03/08/2022 - A welcome return to Young Euro Classic, the European Union Youth Orchestra will perform in Berlin Konzerthaus on 8 August at 8pm a concert as part of the Peace in Europe series with EUYO alumni as conductor and soloist: Gustavo Gimeno and Renaud Capuçon
THE PEACE IN EUROPE CONCERTS
Preceded by a minute of silence, the 8 August EUYO concert in Berlin’s Konzerthaus is part of a series of Peace in Europe concerts that started in Italy in March 2022, proceeding to Helsinki and the sacred island of Delos, and continuing now in Berlin.
All dedicated to the cause of peace and the plight of victims of violence, the concerts are performed by the Orchestra in seven countries across Europe, from the Baltic to the Mediterranean, and from the Atlantic to near the border of Ukraine. All will promote youth, culture and cooperation as the best hope for harmony in Europe, with the EUYO’s musicians coming from 27 different EU member states as tangible evidence and embodiment of the EU principle of Unity in Diversity.
In a unique combination that strengthens the bonds between all the artists on stage, both the conductor Gustavo Gimeno and the solo violinist Renaud Capuçon are EUYO alumni: this is a testament of the EUYO’s ability to foster tomorrow’s musical leaders. Gustavo Gimeno is currently Music Director of the Orchestre Philharmonique de Luxembourg and was recently appointed to the same role at the Toronto Symphony Orchestra, and with this tour he makes his conducting debut with the EUYO. On the other hand, French violinist Renaud Capuçon, widely recognized as one of the most sought-after musicians of his time, performed as a soloist with the EUYO for the first time in 2009.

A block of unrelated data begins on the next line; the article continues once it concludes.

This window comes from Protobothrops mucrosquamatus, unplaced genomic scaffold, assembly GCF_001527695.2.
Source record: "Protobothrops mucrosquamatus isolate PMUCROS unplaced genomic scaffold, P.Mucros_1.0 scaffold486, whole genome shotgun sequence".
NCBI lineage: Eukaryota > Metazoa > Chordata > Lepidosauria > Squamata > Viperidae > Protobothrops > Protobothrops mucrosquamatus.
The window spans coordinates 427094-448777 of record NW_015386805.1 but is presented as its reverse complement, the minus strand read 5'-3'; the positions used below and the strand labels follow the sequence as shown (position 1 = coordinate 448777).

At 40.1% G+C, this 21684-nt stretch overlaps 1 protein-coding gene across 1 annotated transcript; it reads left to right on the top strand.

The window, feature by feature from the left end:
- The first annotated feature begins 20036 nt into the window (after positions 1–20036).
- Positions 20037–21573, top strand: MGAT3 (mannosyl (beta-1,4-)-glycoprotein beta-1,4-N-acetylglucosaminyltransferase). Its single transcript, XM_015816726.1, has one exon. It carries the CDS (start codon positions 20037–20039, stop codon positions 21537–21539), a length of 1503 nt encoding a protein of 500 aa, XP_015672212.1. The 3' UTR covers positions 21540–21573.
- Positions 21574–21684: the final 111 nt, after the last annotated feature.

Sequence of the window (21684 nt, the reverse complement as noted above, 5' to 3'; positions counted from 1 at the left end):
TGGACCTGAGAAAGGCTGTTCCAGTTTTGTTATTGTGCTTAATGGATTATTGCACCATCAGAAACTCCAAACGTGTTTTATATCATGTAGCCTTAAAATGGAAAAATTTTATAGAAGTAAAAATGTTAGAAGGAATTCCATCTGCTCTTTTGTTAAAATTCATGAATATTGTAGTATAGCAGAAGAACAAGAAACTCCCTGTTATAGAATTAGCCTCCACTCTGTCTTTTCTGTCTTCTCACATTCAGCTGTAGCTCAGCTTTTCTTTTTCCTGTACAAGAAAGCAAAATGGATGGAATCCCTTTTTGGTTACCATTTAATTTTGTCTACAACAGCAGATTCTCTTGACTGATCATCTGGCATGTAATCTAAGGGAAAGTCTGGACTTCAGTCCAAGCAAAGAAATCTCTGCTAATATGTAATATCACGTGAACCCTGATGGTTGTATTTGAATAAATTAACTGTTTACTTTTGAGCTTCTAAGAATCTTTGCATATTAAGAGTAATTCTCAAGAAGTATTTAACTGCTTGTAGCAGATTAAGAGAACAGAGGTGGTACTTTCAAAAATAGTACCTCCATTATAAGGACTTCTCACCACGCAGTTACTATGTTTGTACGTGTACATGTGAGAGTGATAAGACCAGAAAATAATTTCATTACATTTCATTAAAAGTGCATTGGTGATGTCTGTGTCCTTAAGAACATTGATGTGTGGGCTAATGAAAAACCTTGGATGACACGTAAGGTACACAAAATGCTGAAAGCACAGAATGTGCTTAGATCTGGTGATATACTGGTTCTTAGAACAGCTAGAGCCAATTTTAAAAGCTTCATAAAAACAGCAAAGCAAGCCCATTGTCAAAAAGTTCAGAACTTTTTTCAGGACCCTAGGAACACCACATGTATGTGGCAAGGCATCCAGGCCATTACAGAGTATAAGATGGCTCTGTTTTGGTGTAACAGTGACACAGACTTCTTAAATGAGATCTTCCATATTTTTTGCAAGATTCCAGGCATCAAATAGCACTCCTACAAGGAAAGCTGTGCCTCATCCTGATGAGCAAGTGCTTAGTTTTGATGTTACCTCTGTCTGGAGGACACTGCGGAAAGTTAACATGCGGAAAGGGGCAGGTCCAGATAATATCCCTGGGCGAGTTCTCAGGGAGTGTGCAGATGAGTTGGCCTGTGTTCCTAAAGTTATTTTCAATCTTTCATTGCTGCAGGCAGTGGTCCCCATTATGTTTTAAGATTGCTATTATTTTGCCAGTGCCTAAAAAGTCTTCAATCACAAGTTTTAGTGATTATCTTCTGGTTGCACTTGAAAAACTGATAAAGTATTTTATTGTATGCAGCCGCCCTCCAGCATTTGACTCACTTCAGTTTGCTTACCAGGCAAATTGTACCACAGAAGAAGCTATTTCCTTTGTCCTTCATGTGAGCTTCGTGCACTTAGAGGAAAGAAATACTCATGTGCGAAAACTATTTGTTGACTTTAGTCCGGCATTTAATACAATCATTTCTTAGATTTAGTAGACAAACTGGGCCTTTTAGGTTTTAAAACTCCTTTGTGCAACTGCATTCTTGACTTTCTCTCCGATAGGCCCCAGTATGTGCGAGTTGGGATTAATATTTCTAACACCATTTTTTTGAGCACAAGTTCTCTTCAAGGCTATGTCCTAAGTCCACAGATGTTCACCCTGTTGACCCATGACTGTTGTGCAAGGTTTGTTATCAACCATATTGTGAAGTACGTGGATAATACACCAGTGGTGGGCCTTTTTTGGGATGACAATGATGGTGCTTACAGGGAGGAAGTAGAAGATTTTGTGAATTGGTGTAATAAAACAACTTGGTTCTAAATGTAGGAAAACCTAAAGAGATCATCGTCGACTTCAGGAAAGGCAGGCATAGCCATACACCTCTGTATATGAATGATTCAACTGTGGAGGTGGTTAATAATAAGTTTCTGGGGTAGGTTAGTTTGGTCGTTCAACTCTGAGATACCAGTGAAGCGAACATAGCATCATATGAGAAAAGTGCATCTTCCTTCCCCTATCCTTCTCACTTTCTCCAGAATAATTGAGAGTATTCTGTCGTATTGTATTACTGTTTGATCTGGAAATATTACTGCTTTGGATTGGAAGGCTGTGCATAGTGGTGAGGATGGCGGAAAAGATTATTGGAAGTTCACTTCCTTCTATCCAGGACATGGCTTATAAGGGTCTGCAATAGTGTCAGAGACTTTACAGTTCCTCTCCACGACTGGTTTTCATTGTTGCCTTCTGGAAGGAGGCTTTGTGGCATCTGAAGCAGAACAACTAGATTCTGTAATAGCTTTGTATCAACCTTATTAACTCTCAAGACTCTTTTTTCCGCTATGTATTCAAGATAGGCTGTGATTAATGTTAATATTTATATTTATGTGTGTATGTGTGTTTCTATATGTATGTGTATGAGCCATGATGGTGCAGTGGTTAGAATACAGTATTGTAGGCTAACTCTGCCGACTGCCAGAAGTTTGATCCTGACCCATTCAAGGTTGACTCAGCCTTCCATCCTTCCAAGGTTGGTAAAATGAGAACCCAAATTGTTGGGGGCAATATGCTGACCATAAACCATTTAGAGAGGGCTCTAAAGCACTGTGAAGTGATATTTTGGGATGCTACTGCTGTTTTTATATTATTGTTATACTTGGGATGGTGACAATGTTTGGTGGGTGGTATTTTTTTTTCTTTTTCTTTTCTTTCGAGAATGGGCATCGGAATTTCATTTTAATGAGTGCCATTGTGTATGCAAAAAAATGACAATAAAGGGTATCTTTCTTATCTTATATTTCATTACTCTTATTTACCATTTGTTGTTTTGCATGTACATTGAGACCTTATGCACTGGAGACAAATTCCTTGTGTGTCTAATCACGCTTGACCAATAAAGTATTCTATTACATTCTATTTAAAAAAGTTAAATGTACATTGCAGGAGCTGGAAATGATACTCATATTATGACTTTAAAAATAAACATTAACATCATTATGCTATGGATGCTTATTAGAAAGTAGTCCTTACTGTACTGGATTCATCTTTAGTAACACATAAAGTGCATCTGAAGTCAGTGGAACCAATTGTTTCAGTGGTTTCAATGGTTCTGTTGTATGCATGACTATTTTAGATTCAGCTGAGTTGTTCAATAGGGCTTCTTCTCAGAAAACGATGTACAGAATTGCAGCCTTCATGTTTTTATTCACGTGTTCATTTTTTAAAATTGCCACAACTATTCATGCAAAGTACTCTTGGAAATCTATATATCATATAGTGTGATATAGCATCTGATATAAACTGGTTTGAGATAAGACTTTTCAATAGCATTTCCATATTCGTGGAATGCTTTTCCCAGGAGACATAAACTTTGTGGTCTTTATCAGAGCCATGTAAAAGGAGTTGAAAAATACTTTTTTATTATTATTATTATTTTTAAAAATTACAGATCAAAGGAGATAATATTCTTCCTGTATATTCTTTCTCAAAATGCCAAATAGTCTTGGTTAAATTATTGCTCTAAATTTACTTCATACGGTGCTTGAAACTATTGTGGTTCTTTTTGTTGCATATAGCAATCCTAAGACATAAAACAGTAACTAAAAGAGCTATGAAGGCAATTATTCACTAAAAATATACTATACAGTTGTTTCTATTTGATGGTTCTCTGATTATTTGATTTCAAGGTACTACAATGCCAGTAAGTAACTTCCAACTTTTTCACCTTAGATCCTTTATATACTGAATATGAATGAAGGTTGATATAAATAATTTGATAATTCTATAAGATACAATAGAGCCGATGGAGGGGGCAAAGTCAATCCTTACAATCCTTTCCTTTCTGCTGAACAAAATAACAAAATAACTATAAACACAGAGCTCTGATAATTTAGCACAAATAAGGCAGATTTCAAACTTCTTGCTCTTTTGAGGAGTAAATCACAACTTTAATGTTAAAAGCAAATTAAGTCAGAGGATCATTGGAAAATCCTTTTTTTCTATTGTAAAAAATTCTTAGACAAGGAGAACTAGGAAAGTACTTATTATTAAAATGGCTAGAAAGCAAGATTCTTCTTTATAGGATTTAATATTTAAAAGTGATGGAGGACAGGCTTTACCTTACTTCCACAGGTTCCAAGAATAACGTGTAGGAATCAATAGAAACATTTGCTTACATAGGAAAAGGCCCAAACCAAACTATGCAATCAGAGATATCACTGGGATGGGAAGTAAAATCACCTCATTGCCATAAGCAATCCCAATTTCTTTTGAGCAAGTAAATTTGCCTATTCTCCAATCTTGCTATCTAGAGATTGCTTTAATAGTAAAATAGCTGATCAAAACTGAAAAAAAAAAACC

THE MUSICAL PROGRAMME
The evening will open with the Young Euro Classic Festival hymn by Iván Fischer, a piece that every time is performed in surprisingly different versions, being a musical joke with funny improvisations. It will be followed by Igor Stravinsky’s Scherzo fantastique, and some notably virtuosic French repertoire: Ernest Chausson’s Poème, Camille Saint-Saëns’ Havanaise, and Maurice Ravel’s La Valse, the latter preceded by Richard Strauss' imposing Suite from Der Rosenkavalier. All are works composed between the last decades of the 19th and the first years of the 20th century, offspring of a musical world that was about to be rapidly destroyed by the First World War, with the final notes of La Valse looming as a ‘danse macabre’ – a harrowing memory for today’s listeners of the horrors of the war and the necessity of peace.